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A Tank Away

Get a workout or take it easy

Hike, swim, or kick back and enjoy the outdoors

Lily Bay State Park spreads out along the shores of Moosehead Lake. Lily Bay State Park spreads out along the shores of Moosehead Lake. (Steve Greenlee/Globe Staff)
By Steve Greenlee
Globe Staff / August 31, 2011
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GREENVILLE, Maine - This little town is the gateway to Moosehead Lake, a four-season playground for hiking, fishing, boating, kayaking, hunting, leaf-peeping, snowmobiling, cross-country skiing, and moose-watching. It’s also a perfect place to kick back and relax.

STAY

Greenville may be small (fewer than 2,000 residents), but it abounds with lodging. The elegant Greenville Inn (40 Norris St., 888-695-6000, www.greenvilleinn.com, $140-$450) within walking distance of what one would have to call the “downtown,’’ is among the larger options, with 14 rooms and views of the lake. The Pleasant Street Inn (26 Pleasant St., 207-695-3400, www.pleasantstinn.com, $85-$260) occupies an 1889 Victorian home with a wraparound porch and excellent views. Anyone planning an extended stay should check in with Northwoods Camp Rentals (14 Lakeview St., 800-251-8042, www.mooseheadrentals.com, wide range of prices), which offers more than 50 homes, many of which have access to private beaches on both Moosehead Lake and neighboring ponds.

DINE

With all its other allures, people don’t come to Greenville for its fine dining. The Greenville Inn does have a classy restaurant, but elsewhere it’s small cafes, pubs, and other spots where anyone would feel comfortable in either a jacket and tie or hunting gear. The Stress Free Moose Pub & Cafe (65 Pritham Ave., 207-695-3100, burgers $6, sandwiches $5.95-$8.50) is where locals and tourists alike go to unwind with beer, chili, and burgers. Likewise with the Black Frog (17 Pritham Ave., 207-695-1100, www.theblackfrog.com, burgers and sandwiches $5.95-$11.95, entrees $10-$24), where you can enjoy a burger, sandwich, or - if you really want it - liver and onions out on the dock overlooking the lake. If you just want a pizza or sub to take back to camp, stop by Jamieson’s Market/Jamo’s Pizza (34 Pritham Ave., 207-695-2201, large pizzas $10.89-$20), which is also pretty much the only place within 40 miles where you can buy a half gallon of milk after 8 p.m. For breakfast (served all day), you absolutely must stop in at Auntie M’s (13 Lily Bay Road, 207-695-2238), where you can get not only omelets and pancakes but - behold! - a Belgian waffle banana split ($5.95), which my kids proclaimed the best breakfast on earth.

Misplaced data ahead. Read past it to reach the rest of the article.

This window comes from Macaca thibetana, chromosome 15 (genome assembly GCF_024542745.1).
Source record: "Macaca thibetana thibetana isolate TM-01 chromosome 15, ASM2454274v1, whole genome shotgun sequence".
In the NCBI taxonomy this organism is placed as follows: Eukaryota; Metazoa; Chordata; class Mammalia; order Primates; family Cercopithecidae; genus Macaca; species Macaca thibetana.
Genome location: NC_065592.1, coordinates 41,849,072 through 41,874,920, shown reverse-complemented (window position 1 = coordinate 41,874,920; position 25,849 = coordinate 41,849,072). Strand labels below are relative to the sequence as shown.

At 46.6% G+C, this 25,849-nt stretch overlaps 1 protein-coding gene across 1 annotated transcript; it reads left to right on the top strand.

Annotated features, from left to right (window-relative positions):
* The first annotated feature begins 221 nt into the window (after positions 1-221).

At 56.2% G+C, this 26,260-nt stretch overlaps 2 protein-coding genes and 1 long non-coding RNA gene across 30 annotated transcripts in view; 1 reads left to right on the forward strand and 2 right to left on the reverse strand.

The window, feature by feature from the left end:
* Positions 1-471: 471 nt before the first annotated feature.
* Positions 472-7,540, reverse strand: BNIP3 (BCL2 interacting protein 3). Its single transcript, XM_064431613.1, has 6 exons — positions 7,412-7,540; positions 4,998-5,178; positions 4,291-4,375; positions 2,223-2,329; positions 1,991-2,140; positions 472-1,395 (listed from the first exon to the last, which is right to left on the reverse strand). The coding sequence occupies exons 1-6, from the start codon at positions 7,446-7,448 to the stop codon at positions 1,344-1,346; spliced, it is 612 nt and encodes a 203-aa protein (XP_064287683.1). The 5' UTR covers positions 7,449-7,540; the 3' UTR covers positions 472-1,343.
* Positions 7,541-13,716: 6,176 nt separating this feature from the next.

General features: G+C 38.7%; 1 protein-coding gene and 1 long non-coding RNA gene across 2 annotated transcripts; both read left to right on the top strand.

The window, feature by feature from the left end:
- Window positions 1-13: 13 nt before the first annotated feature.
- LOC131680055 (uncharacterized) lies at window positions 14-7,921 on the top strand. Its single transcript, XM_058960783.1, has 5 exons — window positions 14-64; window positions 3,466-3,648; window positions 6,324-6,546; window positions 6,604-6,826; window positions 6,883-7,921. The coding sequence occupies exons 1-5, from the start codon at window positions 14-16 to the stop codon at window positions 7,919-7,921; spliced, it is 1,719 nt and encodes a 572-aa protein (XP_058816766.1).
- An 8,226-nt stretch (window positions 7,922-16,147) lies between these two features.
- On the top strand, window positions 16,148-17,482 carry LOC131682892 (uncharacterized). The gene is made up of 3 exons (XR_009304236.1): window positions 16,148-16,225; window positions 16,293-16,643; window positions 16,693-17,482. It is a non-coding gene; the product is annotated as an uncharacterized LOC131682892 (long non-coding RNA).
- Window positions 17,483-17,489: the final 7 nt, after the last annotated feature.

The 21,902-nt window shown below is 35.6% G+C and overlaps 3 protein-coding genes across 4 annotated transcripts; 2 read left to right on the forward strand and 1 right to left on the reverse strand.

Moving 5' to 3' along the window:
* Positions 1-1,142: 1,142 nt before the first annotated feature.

DURING THE DAY

One comes to Greenville and Moosehead to experience the outdoors. The best, closest, and family-friendliest hike is the one that goes up and down Little Moose Mountain. There is no fee to get in, but you have to work to find the trailhead, which is a few miles up hilly dirt roads. Hikers can take various routes that will consume anywhere from one to eight hours, and none of them are too strenuous. There are many, many hikes in the area; don’t limit your choices to this one. For a more leisurely amble through the woods - and a relaxing time on the beach - head a few miles up the lake’s eastern shore to Lily Bay State Park (13 Myrle’s Way, 207-695-2700). If you want to get on the water, you can rent canoes or kayaks or take white-water rafting trips from outfitters such as Northeast Guide Service (142 Moosehead Lake Road, 888-484-3317, www.northeastguideservice.com, white-water rafting trips $99-$119). For a bird’s-eye view of Moosehead, charter a seaplane from any number of outfits, including Currier’s Flying Service (447 Pritham Ave., 207-695-2778, www.curriersflyingservice.com, starting at $38). Most people who come to Moosehead want to see a moose; they may want to hook up with Northwoods Outfitters (5 Lily Bay Road, 866-223-1380, www.maineoutfitter.com, tours start at $39.95) for a four-hour “moose safari.’’ For souvenirs, pop into Mud Puddle Mercantile for affordable memorabilia, Moosin’ Around Maine for blown glass and wind chimes, Gallery on the Lake for framed photographs and local pickles, and the IndianStore for everything from moose antlers to gag gifts. All of these shops are on the same block of Pritham Avenue, at the town center.

AFTER DARK

After dark? Good luck! Greenville essentially shuts down at 8 p.m. A few of the pubs will stay open if people are there, but the sole spot that offers any semblance of nighttime entertainment is Woody’s Bar & Grill (2 Industrial Park Road, 207-695-2488), where you can hear live music after the rest of Greenville has gone to bed. Beyond that, you’re just going to have to open the windows and listen to the loons. And who wouldn’t want to do that?

Steve Greenlee can be reached at greenlee@globe.com. Follow him on Twitter @SteveGreenlee.

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